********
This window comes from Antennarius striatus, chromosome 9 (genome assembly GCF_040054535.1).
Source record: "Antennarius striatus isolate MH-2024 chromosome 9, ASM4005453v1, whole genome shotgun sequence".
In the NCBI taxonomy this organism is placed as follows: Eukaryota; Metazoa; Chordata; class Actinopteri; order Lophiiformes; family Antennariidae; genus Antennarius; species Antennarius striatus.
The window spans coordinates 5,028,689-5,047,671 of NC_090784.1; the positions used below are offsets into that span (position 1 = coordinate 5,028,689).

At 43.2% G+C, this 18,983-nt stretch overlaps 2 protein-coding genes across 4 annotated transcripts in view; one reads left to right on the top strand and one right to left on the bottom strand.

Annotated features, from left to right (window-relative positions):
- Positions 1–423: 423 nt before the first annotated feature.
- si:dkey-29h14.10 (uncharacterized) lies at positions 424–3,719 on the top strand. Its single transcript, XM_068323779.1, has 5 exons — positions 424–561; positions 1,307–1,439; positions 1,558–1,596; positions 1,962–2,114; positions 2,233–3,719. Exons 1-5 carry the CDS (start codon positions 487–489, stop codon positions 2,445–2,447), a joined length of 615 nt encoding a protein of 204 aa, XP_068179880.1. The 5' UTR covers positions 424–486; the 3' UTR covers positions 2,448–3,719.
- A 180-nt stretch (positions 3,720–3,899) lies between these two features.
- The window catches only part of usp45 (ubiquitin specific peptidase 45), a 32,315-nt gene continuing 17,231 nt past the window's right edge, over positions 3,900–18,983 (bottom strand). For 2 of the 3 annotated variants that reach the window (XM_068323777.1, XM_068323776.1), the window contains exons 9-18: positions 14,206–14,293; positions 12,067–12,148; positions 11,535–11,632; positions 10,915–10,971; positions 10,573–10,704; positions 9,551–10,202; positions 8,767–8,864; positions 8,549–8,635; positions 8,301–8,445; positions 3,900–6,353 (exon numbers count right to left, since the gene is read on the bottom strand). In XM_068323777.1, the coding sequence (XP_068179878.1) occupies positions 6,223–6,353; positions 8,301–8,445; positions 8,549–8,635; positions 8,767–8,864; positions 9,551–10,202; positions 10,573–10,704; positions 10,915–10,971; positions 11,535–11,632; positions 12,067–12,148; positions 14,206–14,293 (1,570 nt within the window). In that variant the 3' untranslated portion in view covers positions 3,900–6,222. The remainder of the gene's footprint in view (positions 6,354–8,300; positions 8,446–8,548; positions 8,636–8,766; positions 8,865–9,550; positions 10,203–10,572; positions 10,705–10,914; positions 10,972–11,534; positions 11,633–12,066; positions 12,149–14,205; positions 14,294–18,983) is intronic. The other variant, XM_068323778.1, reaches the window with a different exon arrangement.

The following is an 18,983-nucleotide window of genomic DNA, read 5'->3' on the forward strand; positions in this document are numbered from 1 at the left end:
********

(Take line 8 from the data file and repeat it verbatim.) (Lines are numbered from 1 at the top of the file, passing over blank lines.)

- si:dkey-29h14.10 (uncharacterized) lies at positions 424–3,719 on the top strand. Its single transcript, XM_068323779.1, has 5 exons — positions 424–561; positions 1,307–1,439; positions 1,558–1,596; positions 1,962–2,114; positions 2,233–3,719. Exons 1-5 carry the CDS (start codon positions 487–489, stop codon positions 2,445–2,447), a joined length of 615 nt encoding a protein of 204 aa, XP_068179880.1. The 5' UTR covers positions 424–486; the 3' UTR covers positions 2,448–3,719.